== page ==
One thing that will surprise you about a chili cook-off is how hard it is to get any chili. The only surefire way is if you volunteer to be a judge. So when I show up at Tolbert’s, that’s my mission.
But by the time I’ve figured out who to talk to, all the chili judging spots are taken. All the barbecue too. I can judge the black-eyed peas. I like black-eyed peas, but this feels like going to a fireworks stand and leaving with sparklers.
Luckily there’s another cook-off just down the road. At CASI, they have a sign-up table for judges. Ah, organization. I sign up. That’s the first difference I notice between the two cook-offs. CASI is bigger and more professional, better funded. They have large steel-framed structures to house their activities. Tolbert’s events take place in a cluster of tin-roofed adobe buildings that were probably originally designed to shade goats. It’s charmingly informal. Kathleen Ryan Tolbert, Frank’s daughter, sums it up.
At CASI, they need the infrastructure, because they’ll get three times the number of people. The incoming director, a third-generation chili cook, Kris Hudspeth, between the chirps and crackles of his walkie-talkie, tells me
It’s true. They even have a temporary police station strategically placed in what’s known to be the wild part of the CASI town. We might as well get into this now, I guess. See, each cook-off has a sort of camp-within-the-camp. At CASI, it’s separated from the chili-cooking sector by a dry creek bed and it’s called Krazy Flats. It’s the night spot, the red-light district. Every night, sunburnt drunk people cruise around in dune buggies and ATVs. They hop on and off a neon-covered party bus as it makes laps blaring frat jams. And when Krazy Flatters really cut loose, they gather at a tent bar called Wally’s Pole and Grill, where there’s free booze and grub, more neon, and yes, it’s true, a stripper pole. It’s mid-morning when I first see it, so thankfully the pole is unoccupied. I’ll check back later, you know, for research. Over at Tolbert’s, the side camp is just over a ridge and it’s known as Cowboy Camp. When I get there, it’s deserted. Indian raid?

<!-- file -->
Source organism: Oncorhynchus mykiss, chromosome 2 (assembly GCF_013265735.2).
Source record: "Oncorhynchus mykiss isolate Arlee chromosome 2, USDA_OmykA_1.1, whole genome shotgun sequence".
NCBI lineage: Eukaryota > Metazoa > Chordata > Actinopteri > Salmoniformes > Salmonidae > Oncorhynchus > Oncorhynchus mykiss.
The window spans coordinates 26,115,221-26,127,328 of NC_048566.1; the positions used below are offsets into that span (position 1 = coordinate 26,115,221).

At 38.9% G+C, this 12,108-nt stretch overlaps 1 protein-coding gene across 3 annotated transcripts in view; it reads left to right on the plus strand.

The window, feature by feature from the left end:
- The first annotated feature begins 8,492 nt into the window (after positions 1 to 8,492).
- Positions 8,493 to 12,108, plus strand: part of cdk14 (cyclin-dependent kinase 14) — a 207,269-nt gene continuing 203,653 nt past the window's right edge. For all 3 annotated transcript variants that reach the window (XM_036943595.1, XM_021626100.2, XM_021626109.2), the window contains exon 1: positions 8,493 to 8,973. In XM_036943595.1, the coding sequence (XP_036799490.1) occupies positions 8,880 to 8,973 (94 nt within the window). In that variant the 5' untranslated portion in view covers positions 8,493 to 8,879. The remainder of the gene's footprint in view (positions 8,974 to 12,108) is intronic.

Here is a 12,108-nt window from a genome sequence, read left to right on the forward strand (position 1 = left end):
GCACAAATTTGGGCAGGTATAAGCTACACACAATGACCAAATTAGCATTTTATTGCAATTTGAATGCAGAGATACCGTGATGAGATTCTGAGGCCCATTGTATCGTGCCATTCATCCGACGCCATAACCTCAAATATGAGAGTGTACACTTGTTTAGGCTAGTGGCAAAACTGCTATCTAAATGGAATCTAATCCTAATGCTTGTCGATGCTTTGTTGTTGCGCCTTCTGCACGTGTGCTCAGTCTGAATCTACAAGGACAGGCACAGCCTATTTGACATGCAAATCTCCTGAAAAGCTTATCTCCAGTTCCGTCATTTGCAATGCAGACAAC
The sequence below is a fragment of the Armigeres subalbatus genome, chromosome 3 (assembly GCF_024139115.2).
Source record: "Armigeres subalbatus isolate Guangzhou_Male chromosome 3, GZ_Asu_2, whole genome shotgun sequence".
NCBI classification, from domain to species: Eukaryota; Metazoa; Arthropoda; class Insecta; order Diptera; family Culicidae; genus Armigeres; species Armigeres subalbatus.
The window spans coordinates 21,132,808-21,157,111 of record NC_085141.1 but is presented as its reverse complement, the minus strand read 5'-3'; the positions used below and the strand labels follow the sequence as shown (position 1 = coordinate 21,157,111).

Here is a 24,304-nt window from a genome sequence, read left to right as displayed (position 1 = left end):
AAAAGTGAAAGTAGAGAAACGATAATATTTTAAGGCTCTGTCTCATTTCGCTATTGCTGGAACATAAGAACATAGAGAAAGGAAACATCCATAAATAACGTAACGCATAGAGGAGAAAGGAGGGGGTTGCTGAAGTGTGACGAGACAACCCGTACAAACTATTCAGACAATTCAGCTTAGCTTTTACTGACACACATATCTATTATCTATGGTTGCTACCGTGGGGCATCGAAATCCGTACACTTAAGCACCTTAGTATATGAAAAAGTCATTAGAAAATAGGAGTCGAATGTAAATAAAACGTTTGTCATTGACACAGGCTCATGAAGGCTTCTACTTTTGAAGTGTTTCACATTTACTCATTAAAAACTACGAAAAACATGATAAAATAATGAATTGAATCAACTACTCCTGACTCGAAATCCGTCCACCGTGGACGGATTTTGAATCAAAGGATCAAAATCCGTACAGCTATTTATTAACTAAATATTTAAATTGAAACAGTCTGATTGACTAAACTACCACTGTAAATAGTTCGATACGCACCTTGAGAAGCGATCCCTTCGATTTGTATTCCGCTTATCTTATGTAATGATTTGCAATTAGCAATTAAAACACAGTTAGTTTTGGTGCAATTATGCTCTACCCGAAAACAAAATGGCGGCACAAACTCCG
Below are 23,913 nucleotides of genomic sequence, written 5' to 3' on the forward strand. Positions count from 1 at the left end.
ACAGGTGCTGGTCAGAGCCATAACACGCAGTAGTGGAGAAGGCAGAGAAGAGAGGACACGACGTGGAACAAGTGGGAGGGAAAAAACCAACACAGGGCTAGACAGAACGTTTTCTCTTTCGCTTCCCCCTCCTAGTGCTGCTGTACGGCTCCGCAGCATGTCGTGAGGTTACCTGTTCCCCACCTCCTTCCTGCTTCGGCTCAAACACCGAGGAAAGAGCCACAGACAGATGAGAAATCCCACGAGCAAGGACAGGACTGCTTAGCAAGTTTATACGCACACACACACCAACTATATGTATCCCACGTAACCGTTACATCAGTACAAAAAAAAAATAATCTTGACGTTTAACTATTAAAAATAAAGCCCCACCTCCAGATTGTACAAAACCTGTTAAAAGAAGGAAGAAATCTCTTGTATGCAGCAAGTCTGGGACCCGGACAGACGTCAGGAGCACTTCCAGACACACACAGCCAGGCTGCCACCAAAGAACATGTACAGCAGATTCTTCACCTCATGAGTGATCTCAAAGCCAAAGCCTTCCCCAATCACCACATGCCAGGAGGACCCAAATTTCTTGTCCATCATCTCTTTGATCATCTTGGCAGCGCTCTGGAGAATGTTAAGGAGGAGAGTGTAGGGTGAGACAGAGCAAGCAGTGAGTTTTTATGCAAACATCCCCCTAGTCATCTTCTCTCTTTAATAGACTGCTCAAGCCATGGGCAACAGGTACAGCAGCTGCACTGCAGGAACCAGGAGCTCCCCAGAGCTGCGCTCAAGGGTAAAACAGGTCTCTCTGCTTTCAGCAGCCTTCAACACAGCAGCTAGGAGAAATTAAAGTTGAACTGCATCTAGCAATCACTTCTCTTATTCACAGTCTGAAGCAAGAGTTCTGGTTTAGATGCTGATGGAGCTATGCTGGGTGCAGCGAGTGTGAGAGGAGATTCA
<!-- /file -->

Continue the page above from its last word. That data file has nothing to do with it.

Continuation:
Nope, they’ve all gone to Mexico, which is just down the road. They do this every year to deliver gifts and sit down with amigos for lunch at a cute little Asian fusion place. I’m kidding. They eat tacos.
One of the first chili cooks I meet is 1984 Tolbert champ John Billy Murray. He’s 83 but has the grin and nimble eyebrows of a man half that age. He gives me the lay of the land.
That evening something nice happens. The cowboys at Cowboy Camp host a big potluck dinner. The food is great, roasted goat and all the fixin’s, and the vibe’s even better. It’s all to raise money for ALS, or Lou Gehrig’s disease, which took Wick Fowler’s life back in 1972. The trail boss at Cowboy Camp seems to be Tom Nall. He’s been around since nearly the beginning and was the first salesman for Wick’s 2 Alarm Chili mix, and based on the warmth of his smile and handshake, I’d bet he had a lot to do with its success. He and the others who run things are decked out like authentic working cowboys. (Ones that work as two-step instructors.) And Tom has a big white cowboy mustache. I wonder how he keeps it from turning orange when he eats chili.
With pockets empty and my soul and belly full, it’s time to head over to Krazy Flats for an eyeful.
Things are in full swing, if you know what I mean. Exhibitionists, both male and female, overfed and overaged, shaking what their mama and Whataburger gave ’em. Maybe I’m a prude or just too sober, but this all makes me cringe. And I think it attracts the wrong crowd. Folks who aren’t here for the chili and who might not realize that crazy isn’t spelled with a “K.” To make matters worse, while strolling the darkened alleys of Krazy Flats, I think I caught an accidental glimpse through an open tent flap of some corpulent copulation. I can’t be sure. It’s possible it was just a prepping pitmaster oiling a pork butt.